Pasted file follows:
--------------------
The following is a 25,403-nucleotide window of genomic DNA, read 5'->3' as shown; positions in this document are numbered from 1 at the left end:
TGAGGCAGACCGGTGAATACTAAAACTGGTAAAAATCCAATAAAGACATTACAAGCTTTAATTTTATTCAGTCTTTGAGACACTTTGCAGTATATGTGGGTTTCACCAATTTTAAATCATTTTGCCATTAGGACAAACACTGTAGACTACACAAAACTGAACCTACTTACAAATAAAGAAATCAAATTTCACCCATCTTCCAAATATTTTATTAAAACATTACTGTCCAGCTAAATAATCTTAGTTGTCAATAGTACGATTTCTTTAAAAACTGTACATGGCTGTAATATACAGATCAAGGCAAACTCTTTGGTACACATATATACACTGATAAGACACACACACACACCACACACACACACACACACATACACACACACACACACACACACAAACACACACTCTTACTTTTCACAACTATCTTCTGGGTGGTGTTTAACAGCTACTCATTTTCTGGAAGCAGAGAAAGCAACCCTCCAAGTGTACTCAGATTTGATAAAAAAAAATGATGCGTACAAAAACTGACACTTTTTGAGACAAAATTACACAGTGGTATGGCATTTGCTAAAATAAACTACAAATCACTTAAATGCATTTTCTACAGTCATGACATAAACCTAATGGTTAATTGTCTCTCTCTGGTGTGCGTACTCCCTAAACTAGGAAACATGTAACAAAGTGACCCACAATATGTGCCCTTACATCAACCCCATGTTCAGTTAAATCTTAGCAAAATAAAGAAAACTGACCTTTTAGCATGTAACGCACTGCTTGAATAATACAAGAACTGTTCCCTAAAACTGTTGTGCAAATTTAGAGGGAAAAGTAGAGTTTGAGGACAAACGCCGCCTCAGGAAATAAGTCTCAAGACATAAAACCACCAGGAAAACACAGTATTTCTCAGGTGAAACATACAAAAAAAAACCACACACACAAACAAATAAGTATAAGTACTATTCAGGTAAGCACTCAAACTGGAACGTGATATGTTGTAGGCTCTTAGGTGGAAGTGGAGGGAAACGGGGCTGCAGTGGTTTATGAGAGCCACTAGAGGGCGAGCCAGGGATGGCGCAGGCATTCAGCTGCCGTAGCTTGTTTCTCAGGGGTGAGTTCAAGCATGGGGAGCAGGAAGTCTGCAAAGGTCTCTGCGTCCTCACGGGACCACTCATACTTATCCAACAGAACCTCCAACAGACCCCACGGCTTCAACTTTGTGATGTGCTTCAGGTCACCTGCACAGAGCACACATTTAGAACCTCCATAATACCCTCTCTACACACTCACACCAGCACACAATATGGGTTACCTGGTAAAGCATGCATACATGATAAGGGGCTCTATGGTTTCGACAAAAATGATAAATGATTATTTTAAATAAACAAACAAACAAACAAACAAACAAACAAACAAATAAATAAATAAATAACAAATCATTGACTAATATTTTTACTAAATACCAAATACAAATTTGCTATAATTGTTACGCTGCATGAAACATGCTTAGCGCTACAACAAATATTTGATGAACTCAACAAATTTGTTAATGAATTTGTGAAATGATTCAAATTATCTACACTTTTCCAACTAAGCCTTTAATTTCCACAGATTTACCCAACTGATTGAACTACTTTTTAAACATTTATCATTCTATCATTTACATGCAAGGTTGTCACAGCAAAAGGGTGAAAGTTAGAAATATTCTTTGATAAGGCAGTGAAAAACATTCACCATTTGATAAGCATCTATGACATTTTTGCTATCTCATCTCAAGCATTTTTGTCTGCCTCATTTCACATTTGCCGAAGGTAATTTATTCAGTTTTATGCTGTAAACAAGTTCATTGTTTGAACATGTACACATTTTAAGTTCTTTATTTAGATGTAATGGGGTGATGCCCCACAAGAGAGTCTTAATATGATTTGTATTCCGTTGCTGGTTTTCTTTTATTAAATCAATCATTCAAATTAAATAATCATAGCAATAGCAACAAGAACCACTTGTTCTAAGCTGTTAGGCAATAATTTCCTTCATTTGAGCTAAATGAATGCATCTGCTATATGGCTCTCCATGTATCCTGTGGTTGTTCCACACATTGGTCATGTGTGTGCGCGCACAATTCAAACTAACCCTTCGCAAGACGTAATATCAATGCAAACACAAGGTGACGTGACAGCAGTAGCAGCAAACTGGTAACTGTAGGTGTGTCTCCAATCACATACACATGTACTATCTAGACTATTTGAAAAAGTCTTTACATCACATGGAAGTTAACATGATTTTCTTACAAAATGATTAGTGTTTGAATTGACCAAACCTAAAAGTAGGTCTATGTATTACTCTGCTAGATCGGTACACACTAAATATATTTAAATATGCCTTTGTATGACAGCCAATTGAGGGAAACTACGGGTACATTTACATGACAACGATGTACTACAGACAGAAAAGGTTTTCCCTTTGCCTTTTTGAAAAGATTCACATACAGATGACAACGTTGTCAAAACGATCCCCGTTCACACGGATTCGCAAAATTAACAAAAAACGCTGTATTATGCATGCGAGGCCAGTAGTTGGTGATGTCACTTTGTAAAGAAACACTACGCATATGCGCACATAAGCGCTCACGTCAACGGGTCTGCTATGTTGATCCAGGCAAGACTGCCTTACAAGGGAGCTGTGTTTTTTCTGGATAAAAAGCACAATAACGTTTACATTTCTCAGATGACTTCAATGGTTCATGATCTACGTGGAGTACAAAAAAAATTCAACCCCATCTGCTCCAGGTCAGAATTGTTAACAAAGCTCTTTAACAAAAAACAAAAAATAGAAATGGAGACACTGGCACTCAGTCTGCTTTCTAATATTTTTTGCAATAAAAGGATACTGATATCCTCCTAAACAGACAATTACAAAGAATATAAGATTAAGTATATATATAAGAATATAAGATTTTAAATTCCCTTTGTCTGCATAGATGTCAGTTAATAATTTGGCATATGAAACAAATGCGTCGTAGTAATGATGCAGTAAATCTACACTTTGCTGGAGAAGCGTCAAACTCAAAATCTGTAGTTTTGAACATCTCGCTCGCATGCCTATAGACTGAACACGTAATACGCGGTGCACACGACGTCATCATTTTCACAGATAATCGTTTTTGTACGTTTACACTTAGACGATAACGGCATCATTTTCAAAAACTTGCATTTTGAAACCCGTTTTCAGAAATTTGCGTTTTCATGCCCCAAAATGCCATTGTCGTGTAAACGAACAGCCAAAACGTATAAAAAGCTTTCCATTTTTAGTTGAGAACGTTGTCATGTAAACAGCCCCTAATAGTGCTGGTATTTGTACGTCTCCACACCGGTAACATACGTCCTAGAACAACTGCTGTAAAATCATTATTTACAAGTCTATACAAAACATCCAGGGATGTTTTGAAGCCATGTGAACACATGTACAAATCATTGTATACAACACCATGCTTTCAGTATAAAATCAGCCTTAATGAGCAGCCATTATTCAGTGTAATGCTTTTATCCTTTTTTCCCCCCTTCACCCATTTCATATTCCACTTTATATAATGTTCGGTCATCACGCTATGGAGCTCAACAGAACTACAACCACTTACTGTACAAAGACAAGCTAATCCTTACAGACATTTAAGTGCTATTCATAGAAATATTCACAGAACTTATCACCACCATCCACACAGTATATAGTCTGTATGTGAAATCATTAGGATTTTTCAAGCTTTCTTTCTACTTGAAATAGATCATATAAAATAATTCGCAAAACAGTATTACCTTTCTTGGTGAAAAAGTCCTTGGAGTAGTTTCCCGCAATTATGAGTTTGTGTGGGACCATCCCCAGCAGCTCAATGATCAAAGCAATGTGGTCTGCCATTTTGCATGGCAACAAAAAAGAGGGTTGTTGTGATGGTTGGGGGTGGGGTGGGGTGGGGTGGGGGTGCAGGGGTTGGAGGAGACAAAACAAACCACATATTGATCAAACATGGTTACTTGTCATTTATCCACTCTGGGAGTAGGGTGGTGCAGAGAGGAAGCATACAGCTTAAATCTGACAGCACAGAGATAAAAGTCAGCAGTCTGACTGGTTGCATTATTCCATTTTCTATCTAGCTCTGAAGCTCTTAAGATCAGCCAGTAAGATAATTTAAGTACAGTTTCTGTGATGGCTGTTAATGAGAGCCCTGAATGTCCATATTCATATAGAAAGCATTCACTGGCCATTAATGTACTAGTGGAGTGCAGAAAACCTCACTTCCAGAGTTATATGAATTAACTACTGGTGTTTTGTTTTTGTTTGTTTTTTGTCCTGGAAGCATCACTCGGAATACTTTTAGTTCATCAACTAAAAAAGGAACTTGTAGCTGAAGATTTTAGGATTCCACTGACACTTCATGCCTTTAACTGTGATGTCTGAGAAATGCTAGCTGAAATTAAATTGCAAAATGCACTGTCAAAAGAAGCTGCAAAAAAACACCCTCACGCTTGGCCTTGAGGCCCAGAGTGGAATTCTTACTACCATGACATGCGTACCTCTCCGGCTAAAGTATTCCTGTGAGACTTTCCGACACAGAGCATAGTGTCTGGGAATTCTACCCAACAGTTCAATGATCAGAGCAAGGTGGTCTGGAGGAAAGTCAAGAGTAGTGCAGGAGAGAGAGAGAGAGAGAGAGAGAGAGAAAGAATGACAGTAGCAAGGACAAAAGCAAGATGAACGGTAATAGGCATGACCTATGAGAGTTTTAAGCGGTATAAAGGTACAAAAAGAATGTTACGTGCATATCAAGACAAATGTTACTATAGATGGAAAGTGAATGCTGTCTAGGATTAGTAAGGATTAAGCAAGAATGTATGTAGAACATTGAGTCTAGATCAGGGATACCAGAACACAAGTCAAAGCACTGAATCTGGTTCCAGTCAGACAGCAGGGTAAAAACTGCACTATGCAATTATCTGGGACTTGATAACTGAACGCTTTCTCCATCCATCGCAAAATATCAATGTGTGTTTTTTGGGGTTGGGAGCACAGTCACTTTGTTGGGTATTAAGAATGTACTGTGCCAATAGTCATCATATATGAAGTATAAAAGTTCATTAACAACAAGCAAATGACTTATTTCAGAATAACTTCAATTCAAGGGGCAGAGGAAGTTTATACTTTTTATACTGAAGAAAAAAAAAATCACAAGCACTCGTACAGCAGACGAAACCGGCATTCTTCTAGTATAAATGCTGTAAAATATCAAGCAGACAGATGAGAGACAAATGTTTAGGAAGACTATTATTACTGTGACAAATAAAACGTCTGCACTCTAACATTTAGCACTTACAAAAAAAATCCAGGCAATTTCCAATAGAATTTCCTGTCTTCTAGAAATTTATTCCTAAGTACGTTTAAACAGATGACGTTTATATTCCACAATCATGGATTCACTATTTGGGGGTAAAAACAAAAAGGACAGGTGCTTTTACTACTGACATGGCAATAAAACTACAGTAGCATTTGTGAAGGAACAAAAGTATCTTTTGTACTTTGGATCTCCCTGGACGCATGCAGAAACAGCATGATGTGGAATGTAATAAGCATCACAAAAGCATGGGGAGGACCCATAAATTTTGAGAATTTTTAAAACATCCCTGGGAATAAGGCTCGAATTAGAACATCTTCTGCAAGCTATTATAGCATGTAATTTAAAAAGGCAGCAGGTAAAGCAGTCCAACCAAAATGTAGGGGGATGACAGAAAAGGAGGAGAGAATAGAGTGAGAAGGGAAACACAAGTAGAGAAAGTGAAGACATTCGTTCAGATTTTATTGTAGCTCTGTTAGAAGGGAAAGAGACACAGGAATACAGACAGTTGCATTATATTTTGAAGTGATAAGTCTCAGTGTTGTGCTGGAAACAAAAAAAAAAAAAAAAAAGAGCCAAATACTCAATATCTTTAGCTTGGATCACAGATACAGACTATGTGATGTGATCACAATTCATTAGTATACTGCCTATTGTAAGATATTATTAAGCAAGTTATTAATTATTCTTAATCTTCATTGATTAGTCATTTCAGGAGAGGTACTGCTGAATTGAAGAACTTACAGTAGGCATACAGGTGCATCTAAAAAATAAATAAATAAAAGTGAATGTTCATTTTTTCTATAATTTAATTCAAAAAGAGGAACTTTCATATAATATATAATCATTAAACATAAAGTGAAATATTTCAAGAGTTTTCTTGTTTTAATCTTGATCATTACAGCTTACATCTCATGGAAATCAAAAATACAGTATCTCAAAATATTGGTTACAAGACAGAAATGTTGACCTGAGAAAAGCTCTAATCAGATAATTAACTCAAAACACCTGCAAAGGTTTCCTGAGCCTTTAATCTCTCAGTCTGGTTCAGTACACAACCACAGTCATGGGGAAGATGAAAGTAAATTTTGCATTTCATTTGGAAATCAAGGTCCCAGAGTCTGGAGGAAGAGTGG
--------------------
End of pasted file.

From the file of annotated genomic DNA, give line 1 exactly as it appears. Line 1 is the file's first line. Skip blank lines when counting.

The following is a 25,403-nucleotide window of genomic DNA, read 5'->3' as shown; positions in this document are numbered from 1 at the left end: